While the director intended these signs to reveal the humanity of Jesus, which it did, it broke canon and distorted the truth for its viewers. This creates conflict between those defending faith-based films and those who teach from the canon in real life. And it doesn’t end there.

Back in the 1960’s a group of historical revisionists decided to adjust the thinking of the church through the media. They created a story that Jesus’ hands weren’t actually pierced when he was put on the cross because the Greek word for hand also included the wrist. They also stated that Jesus’ hands would’ve torn open due to his weight, and therefore, he was actually pierced in his wrists when they crucified him.

This notion broke canon, but evangelists liked the “new revelation” and spread the word throughout the world. Today, most pastors who weren’t around for the origin of this story teach that Jesus was pierced in his forearms, albeit close to the wrist. They shifted to the forearm because the wrist is just a series of bones that couldn’t be pierced, and the canon said not a bone in his body was broken, which piercing his wrist would have done. These further adjustments took congregations even farther away from the purity of the canon.

By the way, a couple years ago I interviewed a nurse who worked for an orthopedic hand surgeon. She said that Jesus could easily have been pierced in his hands because of the vast network of ligaments that crisscross like a web inside of the hand, which is also strong enough to hold the body’s weight without tearing.

This Easter a new faith-based film that has broken canon will be released by the title of The Shack. The most obvious departure from canon is that God the Father shows up as God the Mother. Canon states that God wanted to be called the Heavenly Father, but historical revisionists are pushing for God being able to show himself as anything he wants, which meets the canon of the Hindus and Universalists, not the Christians.

What I don’t understand is how Christians, whose lives depend on its writings, are so willing to break canon in the name of creative license, but Star Trek will do everything in its power to maintain their sacred canon. Even J. J. Abrams during the filming of Star Trek 2009 talked about the difficulty in maintaining canon, but how it was well rewarded by the audience’s appreciation.

So, why do faith-based films not follow canon? I’d love to hear your thoughts on the matter, especially since Star Trek is make believe (suggesting that canon doesn’t matter) and Christianity is reality (suggesting canon is critical).

Copyright © 2017 by CJ Powers

Goodbye 2016, Hello 2017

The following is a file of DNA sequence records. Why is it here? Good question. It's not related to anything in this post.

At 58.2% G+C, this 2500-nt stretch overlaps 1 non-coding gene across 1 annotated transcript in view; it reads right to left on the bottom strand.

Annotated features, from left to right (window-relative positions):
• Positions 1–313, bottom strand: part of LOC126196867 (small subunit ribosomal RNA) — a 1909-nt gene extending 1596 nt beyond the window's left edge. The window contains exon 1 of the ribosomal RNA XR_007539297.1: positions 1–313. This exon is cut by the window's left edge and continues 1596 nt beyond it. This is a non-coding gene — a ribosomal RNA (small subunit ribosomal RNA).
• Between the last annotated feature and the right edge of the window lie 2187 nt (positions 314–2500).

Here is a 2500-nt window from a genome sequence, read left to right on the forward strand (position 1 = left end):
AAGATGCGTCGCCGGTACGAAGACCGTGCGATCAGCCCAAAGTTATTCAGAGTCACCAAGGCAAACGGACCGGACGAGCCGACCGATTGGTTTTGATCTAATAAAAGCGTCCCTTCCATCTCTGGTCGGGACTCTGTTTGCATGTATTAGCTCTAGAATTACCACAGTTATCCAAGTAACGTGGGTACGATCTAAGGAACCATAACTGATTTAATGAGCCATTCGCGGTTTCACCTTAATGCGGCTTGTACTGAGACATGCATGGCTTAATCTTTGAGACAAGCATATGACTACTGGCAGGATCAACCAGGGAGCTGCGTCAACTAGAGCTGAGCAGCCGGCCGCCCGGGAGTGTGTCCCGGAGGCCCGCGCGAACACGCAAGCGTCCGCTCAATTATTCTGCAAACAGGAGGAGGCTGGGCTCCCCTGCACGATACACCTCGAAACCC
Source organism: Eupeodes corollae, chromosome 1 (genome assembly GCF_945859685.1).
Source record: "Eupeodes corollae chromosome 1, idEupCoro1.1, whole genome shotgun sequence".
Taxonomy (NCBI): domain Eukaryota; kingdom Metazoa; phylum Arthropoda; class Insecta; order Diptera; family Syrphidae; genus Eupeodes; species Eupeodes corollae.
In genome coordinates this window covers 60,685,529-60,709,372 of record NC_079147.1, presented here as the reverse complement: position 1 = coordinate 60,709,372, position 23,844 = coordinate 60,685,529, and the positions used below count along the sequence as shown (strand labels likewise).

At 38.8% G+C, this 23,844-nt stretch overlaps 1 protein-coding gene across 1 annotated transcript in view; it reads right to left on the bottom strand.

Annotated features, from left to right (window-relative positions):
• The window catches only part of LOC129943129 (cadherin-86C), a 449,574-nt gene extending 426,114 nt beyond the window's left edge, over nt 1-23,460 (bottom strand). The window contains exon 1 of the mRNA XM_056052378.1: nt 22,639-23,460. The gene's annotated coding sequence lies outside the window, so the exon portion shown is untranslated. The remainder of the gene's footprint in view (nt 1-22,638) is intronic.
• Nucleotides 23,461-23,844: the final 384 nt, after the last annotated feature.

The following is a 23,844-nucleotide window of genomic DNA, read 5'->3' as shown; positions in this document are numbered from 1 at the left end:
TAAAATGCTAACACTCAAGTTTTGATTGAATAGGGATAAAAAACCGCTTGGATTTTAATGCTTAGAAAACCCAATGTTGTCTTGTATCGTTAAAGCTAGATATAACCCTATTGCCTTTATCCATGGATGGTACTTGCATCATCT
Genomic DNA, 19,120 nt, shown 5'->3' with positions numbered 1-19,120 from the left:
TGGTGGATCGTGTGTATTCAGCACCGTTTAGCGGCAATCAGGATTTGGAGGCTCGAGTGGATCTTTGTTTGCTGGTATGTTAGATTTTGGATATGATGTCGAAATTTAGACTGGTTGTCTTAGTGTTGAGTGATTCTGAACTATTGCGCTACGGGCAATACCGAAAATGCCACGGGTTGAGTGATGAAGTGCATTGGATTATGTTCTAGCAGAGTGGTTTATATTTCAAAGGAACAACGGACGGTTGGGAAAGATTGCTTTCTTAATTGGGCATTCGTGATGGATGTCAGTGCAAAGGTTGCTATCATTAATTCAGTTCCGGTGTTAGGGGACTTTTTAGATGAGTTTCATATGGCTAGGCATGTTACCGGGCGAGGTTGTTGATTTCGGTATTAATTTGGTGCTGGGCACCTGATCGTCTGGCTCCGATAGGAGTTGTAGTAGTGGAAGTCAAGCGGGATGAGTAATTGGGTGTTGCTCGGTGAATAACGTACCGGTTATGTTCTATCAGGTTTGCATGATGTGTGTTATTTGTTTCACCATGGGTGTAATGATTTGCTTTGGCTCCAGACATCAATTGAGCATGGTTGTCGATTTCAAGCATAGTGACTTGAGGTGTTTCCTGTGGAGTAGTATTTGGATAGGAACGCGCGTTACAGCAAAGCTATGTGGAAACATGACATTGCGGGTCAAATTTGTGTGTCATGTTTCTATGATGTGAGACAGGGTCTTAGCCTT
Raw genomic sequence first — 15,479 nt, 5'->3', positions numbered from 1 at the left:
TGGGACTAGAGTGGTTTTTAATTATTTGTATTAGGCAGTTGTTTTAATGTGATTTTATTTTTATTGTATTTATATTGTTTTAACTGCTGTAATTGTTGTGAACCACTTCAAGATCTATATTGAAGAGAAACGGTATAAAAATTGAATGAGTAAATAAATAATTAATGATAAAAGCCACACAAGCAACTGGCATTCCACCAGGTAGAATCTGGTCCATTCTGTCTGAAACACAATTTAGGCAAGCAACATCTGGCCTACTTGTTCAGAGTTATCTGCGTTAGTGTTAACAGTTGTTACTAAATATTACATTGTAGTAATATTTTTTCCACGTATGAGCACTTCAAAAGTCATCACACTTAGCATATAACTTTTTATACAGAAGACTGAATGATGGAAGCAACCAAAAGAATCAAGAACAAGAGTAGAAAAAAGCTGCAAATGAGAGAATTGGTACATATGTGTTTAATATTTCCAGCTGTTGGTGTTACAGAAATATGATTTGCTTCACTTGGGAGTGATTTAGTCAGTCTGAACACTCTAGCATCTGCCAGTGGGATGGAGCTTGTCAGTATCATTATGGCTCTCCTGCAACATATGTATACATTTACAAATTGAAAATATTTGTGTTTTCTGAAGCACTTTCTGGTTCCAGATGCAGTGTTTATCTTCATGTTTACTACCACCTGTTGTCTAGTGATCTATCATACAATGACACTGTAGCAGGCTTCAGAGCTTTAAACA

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Last year was filled with personal loss, crazy politics and the courting of China’s Wanda in Hollywood. It was a year that most people wanted to exit before they incurred too many losses. The only thing everyone seemed to agree on was that 2017 had to be better.

For 2017 to be better for me, at least from the perspective of the world of entertainment, I’d like to see some changes in the motion picture industry. I’ve decided to consolidate my thoughts by genre.

ROM-COMS
I’m tired of romantic comedies being too dramatic and short on comedy. This might be due to the slow pace all Rom-Coms have fallen into, which likely destroyed comedic timing. This year I’d like to see a fast paced Rom-Com that takes 10 minutes for the audience to figure out how the show ends instead of the standard three minutes.

HORROR
I’ve had enough with the screaming beauties. How about the first horrifying attack being against a buff man instead of a high-pitched screamer. I mean does every horror film have to start with a blond scream? Not in 2017.

FAITH-BASED
I beg you to stop preaching in an emotion-based demonstrative medium (show don’t tell). Learn how to show the human condition so your redemptive moment at the end makes God look majestic instead of trite. Take time to rewrite your scripts two dozen more times before shooting your ultra-low budget film and make sure at least one scene uses subtext instead of Evangelical jargon.

ACTION
Please consider shortening your action sequences enough to add a subplot into your movie that helps us to actually care about the protagonist. I’m tired of comic book stereotypes in an age when diversity makes us stronger.

ADVENTURE
Yes, thinning out your plotlines has increased your box office success, but when you thin it out too much no one wants to watch the story a second time—That’s why box office dollars started to shrink. Give us something to chew on that transcends the action plotline.

MUSICALS
Making a few more every year would put lots of smiles on the faces in the reclining theatre seats. Maybe its time for a new franchise of musicals like the old Judy Garland and Mickey Rooney stories.

BUDDY COP
These films are made all too far away from the previous one. Everyone likes camaraderie intermixed with thrills and spills. Use your creativity and come up with a few scenes we haven’t seen before and we’ll let you toss in a few scenes that play like an old romantic rerun of happy days gone by.

DRAMA
This genre has turned dark and can’t seem to come back into the light without turning cheeky in the process. I challenge you to write a smart drama that carries a happy tone with sporadic nightmares that are quickly sorted by the protagonist. We want the star to step up with an amazing demonstration of unconditional love coated in self-deprecating humor and a touch of chivalry. And while you’re at it, stick it in a courtroom that is rendered with respect, instead of the bitter views of those abused by attorneys.

I suppose that’s enough dreaming to kick off this year. How about you? I’d love to see your comments on what changes you’d like to see this on the silver screen.

Copyright © 2017 by CJ Powers